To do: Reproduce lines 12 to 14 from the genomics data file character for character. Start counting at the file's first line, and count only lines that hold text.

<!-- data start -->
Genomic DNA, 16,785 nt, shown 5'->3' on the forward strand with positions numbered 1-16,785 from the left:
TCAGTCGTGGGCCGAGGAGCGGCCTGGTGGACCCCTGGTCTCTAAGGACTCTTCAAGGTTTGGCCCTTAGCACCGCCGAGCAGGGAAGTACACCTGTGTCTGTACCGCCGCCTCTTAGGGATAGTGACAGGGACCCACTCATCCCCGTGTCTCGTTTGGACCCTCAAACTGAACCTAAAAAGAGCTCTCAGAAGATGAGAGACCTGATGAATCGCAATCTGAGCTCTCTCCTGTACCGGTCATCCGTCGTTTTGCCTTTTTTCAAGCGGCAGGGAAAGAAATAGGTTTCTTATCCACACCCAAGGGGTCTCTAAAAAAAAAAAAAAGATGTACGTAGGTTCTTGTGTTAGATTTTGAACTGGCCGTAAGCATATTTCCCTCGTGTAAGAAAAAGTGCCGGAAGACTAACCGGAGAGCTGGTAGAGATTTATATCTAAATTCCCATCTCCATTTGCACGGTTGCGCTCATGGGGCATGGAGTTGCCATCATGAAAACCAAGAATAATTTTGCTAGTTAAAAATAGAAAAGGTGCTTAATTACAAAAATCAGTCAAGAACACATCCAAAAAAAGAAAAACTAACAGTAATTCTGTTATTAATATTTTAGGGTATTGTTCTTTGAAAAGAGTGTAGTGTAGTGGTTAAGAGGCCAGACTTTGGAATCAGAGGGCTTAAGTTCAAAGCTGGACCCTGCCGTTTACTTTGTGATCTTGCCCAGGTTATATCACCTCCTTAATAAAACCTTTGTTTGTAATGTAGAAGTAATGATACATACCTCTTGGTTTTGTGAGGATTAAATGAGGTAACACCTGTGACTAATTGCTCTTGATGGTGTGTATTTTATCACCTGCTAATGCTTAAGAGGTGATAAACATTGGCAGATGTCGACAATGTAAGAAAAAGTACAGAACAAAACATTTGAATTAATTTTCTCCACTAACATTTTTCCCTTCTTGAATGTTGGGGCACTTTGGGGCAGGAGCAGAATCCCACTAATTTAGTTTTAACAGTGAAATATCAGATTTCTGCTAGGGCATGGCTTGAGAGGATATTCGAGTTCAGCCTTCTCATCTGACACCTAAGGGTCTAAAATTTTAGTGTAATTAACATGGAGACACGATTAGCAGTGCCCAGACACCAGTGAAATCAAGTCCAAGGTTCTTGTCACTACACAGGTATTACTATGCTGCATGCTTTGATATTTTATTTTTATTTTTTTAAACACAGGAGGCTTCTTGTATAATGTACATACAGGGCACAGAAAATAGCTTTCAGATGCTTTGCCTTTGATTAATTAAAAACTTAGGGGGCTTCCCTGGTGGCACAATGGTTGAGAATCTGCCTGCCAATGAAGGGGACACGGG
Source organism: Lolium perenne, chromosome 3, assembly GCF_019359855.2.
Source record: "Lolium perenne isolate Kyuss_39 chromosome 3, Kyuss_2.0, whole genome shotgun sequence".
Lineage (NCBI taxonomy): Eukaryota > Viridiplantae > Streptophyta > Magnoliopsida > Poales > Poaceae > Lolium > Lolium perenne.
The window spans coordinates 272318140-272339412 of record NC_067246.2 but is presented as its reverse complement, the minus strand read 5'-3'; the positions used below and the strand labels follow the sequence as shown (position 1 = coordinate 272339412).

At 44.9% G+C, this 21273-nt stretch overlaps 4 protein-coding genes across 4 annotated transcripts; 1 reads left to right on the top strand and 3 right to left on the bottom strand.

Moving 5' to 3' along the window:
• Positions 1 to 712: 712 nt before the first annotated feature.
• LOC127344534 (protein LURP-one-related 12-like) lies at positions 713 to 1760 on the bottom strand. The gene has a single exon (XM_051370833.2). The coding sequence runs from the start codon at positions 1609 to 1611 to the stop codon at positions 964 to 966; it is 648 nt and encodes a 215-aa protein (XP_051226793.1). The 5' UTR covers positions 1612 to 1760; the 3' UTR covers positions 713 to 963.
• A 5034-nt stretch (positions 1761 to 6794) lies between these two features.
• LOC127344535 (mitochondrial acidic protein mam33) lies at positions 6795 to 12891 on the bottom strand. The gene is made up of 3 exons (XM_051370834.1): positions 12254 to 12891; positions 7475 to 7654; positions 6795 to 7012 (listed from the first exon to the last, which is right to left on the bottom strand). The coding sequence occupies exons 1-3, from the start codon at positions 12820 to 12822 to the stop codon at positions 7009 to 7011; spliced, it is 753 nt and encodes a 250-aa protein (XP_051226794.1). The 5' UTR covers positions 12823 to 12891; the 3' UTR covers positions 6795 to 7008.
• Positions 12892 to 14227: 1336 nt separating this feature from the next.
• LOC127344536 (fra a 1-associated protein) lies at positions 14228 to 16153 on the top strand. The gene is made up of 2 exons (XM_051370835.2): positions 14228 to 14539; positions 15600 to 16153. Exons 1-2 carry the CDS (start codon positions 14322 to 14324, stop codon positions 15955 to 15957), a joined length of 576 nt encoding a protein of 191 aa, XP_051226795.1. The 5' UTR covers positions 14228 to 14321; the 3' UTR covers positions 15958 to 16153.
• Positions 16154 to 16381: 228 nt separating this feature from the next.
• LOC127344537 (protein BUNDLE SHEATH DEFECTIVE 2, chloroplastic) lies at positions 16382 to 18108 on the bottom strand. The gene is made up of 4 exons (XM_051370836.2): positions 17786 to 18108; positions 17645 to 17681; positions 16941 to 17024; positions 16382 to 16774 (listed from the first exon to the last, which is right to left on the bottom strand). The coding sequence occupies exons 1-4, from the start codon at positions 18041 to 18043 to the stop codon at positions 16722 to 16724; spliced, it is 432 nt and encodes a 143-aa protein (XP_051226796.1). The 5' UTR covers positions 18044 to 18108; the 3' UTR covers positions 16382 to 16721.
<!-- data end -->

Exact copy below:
• LOC127344535 (mitochondrial acidic protein mam33) lies at positions 6795 to 12891 on the bottom strand. The gene is made up of 3 exons (XM_051370834.1): positions 12254 to 12891; positions 7475 to 7654; positions 6795 to 7012 (listed from the first exon to the last, which is right to left on the bottom strand). The coding sequence occupies exons 1-3, from the start codon at positions 12820 to 12822 to the stop codon at positions 7009 to 7011; spliced, it is 753 nt and encodes a 250-aa protein (XP_051226794.1). The 5' UTR covers positions 12823 to 12891; the 3' UTR covers positions 6795 to 7008.
• Positions 12892 to 14227: 1336 nt separating this feature from the next.
• LOC127344536 (fra a 1-associated protein) lies at positions 14228 to 16153 on the top strand. The gene is made up of 2 exons (XM_051370835.2): positions 14228 to 14539; positions 15600 to 16153. Exons 1-2 carry the CDS (start codon positions 14322 to 14324, stop codon positions 15955 to 15957), a joined length of 576 nt encoding a protein of 191 aa, XP_051226795.1. The 5' UTR covers positions 14228 to 14321; the 3' UTR covers positions 15958 to 16153.